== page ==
Whoa, so what to say about one of the most dark satires of recent time. Greek film Dogtooth was a surprise pick in this year’s Best Foreign Language Film category at the Oscars. Usually erring more on the side of conservatism the Academy Awards shocked many by including Yorgos Lanthimos‘ film in its short list. Violent, sexually explicit and disturbing, Dogtooth tells the story of a family that lives in isolation, and is definitely not a film to sit down and watch with family members.

We are never really told why parents, played by Christos Stergioglou and Michelle Valley, decided to keep their children, two daughters and a son, from experiencing the outside world. Whether it is a twisted form of protection or a reaction to some event in their lives, the three adult children (who appear to be in their twenties) have been psychological abused by their deeply disturbed parents and kept imprisoned in a house on the outskirts of town. Without any outside influence the children have failed to mentally mature, they are naive and have a behavioural age of ten year olds.

Keeping the children from leaving the house, the parents have created stories about the outside world that has convinced the children that until they lose their ‘dogtooth’ they are not capable of surviving outside the perimeters of their family home. The film feels like a social experiment gone very very very wrong. Messing with a topic we usually consider sacred, the family- Dogtooth’s characters create an alternative reality in the film, and in their insular world commit some of the ultimate taboos. With strong performances from the cast especially Aggeliki Papoulia, who plays the older daughter. The scenes incorporating Flashdance, Rocky and Jaws are treats for cinephile viewers and offer some darkly comical moments.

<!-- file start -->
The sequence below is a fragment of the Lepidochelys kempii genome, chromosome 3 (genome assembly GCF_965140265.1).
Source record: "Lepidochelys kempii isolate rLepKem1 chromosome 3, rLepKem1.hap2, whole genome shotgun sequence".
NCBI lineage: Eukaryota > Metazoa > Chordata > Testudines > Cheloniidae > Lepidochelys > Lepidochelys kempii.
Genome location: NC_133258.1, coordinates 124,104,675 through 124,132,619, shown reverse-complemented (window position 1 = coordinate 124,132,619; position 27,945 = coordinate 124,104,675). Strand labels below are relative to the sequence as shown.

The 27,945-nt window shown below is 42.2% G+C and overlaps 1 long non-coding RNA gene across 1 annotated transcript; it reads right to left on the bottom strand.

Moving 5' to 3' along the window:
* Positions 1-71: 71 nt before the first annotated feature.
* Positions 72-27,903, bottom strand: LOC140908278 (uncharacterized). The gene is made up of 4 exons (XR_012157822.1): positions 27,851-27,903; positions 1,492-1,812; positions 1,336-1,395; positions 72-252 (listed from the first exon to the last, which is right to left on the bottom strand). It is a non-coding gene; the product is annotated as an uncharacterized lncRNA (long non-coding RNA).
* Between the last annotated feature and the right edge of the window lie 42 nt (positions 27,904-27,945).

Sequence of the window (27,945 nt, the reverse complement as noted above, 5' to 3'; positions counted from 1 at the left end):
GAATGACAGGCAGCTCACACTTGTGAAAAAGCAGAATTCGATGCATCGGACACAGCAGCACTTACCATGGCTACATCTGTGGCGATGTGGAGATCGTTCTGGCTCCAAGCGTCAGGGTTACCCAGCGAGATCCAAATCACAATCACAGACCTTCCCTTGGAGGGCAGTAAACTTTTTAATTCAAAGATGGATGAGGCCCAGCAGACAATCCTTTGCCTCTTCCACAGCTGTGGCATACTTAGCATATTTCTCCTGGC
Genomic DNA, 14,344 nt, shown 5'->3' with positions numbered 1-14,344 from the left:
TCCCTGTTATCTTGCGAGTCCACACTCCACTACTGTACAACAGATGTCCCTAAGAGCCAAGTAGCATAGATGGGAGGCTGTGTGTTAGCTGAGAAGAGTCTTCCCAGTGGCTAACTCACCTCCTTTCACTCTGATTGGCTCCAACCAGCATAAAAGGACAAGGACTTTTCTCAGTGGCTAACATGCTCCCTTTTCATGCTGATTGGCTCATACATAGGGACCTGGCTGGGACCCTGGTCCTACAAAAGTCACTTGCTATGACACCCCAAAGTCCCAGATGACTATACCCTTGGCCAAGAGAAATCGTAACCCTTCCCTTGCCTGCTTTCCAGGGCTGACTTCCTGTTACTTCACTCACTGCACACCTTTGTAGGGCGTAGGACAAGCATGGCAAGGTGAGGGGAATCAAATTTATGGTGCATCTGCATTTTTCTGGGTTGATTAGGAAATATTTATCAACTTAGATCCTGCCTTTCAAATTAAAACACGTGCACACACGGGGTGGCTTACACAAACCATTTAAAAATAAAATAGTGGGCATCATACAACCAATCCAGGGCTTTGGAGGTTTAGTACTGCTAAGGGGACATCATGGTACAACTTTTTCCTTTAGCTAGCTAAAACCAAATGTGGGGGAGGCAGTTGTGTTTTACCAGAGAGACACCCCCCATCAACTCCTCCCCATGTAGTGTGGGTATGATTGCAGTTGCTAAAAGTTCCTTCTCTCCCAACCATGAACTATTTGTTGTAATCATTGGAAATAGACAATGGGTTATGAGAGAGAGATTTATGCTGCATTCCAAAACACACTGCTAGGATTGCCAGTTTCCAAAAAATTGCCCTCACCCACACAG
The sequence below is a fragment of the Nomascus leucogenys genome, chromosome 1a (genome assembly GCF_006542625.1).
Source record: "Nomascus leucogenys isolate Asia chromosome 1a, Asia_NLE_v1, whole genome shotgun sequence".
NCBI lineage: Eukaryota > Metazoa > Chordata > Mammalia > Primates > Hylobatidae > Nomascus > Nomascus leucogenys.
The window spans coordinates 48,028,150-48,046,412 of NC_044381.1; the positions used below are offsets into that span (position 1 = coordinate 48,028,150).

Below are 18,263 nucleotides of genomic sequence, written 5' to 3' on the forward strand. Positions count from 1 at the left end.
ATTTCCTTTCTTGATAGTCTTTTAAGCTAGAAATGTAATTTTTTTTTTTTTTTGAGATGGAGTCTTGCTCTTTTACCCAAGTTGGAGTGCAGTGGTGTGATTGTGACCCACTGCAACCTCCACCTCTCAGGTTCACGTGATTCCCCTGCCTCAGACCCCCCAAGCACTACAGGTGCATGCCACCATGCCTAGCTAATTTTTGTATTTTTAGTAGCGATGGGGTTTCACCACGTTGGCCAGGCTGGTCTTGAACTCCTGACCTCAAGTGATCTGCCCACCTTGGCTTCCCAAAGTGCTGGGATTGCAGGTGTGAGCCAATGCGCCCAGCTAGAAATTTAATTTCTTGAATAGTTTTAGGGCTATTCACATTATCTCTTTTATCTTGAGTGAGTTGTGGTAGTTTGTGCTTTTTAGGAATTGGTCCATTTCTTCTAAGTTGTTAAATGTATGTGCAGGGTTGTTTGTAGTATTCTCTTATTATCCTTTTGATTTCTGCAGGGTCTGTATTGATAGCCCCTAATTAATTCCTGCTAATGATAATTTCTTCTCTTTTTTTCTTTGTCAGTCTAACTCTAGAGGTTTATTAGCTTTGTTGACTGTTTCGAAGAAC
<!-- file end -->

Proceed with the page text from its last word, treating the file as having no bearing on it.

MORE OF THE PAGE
This isn’t a film you enjoy watching (hopefully), it is more about exploring theme. Taking the nuclear family unit and perverting it, Dogtooth has received much praise from critics for its deadpan delivery and lack of sensationalism, with director Lanthimos being heralded as an important new voice in European cinema. The film has an intriguing premise and love it or loathe it you have to admire the audacity and commitment of the filmmakers and cast.

Images provided by Madman

First published on Trespass

Sunday, February 27, 2011